All’s Well That Ends Well, National Theatre, London



Yesterday I went to see a play at the Olivier Theatre within the National Theatre. It was a bonus that the play was one written by Shakespeare. This was the fulfilment of a long-cherished dream. I had already taken the backstage tour in 2007 and marvelled at the world that lies behind the stage.

The play, All’s Well that Ends Well, was presented as a fairytale. The décor and the costumes followed this theme and what would have been an unnecessarily complicated story turned out to be an enchanting experience. In fact, the costumes jumped from one historical era to another without disturbing the story- telling precisely because it was expected to be a fairytale and not a factual presentation.

The lead actress Michelle Terry was very effectively cast as Helena. What kept the audience spell-bound was her earnestness, her very sincere expression of her love for Bertram. How fine an actress she is can be judged from the fact that her honesty shone brighter than the old King’s crown or her sparkling “Cinderella” shoes, or even the twinkling stars against the dark sky of the backdrop. The two older characters, the King and the old Countess were played with great conviction.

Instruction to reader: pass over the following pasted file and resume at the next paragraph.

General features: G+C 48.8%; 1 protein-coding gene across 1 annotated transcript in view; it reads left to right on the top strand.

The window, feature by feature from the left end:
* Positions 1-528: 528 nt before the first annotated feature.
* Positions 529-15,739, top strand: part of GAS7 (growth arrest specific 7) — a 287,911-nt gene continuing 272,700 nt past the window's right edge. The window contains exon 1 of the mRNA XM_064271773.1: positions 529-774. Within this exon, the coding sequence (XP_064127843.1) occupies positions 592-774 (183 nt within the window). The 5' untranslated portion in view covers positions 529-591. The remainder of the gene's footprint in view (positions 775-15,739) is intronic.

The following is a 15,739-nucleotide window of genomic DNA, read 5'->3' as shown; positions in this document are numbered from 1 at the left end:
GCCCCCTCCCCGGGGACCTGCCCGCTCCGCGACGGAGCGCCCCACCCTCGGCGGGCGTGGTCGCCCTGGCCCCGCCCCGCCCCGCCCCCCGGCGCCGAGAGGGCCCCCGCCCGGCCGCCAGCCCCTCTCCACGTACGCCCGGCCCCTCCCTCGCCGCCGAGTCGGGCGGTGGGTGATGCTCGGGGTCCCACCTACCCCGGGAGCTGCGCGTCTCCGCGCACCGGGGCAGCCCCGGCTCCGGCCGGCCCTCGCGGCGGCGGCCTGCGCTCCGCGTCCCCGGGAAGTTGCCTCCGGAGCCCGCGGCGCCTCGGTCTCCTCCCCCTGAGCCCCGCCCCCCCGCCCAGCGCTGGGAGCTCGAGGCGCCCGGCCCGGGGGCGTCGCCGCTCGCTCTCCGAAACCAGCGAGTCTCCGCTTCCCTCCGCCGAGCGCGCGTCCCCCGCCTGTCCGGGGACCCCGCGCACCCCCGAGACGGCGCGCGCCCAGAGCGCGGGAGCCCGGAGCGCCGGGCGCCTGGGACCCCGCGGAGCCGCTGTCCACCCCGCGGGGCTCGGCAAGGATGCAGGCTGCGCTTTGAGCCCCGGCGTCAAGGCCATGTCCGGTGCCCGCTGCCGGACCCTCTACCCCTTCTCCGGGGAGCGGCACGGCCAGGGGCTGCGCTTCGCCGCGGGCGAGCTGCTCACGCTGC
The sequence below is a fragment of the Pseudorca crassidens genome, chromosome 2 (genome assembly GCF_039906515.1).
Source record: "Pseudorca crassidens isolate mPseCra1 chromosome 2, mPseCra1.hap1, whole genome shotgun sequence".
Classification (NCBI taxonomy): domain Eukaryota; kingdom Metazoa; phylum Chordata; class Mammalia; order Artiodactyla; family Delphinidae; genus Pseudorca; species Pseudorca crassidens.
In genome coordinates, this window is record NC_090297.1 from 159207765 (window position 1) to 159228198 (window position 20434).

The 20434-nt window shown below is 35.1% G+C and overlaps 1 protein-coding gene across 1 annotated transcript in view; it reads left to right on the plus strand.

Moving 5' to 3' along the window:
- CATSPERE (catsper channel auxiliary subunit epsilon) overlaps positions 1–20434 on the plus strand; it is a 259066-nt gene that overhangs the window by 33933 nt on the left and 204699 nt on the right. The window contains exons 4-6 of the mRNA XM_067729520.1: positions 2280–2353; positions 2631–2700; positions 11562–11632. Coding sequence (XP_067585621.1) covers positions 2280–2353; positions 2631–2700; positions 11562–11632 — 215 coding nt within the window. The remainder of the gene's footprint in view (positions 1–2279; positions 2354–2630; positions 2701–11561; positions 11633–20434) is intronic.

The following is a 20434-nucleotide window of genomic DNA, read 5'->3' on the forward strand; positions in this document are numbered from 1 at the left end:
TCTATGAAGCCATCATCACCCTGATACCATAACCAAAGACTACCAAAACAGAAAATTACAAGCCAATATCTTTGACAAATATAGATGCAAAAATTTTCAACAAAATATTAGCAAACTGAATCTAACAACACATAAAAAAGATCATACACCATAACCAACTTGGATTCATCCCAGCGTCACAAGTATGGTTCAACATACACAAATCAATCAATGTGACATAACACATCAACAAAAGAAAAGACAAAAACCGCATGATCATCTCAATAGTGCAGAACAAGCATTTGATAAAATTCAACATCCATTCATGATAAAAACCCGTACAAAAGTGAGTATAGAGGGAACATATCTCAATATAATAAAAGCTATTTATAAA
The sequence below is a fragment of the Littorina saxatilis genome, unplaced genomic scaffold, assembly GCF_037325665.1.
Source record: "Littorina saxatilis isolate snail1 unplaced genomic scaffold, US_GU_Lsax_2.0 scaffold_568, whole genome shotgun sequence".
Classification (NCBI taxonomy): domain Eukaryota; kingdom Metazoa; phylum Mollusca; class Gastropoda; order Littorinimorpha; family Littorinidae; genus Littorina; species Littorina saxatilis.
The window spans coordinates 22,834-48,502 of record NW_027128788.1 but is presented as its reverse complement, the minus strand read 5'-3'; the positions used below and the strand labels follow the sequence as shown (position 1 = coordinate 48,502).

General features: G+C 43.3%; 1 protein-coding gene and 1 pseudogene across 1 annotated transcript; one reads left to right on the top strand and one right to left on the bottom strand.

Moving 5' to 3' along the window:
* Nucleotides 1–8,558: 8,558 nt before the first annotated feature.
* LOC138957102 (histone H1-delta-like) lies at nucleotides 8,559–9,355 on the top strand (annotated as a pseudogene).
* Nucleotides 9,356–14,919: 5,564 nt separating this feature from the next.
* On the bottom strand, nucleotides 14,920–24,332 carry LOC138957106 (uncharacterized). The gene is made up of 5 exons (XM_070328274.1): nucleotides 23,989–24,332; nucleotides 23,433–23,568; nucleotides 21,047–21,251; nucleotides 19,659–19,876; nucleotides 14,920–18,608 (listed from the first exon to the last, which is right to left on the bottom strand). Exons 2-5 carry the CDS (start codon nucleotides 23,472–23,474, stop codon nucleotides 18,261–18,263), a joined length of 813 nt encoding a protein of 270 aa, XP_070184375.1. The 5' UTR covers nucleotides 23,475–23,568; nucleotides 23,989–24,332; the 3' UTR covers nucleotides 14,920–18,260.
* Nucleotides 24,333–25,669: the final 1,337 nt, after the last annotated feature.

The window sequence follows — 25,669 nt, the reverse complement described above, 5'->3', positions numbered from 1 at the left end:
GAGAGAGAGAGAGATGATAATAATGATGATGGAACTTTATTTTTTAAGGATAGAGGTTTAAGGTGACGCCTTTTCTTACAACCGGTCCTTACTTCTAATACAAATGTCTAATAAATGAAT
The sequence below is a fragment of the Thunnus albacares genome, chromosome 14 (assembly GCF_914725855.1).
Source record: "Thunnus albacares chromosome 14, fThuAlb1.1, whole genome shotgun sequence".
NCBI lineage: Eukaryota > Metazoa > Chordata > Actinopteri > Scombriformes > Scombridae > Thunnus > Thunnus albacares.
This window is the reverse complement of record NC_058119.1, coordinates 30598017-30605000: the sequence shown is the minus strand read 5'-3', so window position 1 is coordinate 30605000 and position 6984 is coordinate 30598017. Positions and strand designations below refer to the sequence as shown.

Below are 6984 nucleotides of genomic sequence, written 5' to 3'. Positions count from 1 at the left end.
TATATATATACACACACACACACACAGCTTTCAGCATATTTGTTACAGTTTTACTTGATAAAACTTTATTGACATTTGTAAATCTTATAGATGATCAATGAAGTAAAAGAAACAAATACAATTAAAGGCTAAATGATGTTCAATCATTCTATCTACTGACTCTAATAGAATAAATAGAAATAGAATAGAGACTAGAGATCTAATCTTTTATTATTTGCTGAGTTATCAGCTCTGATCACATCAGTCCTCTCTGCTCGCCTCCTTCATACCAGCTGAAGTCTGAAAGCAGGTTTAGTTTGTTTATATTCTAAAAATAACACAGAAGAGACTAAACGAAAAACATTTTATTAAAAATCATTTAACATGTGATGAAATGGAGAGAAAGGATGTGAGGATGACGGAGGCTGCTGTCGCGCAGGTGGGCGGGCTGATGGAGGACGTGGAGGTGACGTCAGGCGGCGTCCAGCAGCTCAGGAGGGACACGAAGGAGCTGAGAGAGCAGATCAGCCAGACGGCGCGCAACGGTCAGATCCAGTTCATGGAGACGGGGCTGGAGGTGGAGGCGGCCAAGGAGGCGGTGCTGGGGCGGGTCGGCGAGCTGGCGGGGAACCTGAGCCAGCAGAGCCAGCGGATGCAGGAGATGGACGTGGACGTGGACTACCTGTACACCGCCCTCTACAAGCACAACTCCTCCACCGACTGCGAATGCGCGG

The way the story moved, without wasting a moment between scenes, shows the skill of the director, Marianne Elliott, whose imaginative touches throughout the production prove that one can take a Shakespearian play and make something modern and thoroughly enjoyable out of it. The innovative choreography of the opening scene as well as the closing one is just one example of her creative energy at work.

I watched the Saturday afternoon matinee show and was a bit disappointed to see that a lot of seats in the upper circle were empty and the stalls were full of very old people. A pity, because this is really a play for the young.

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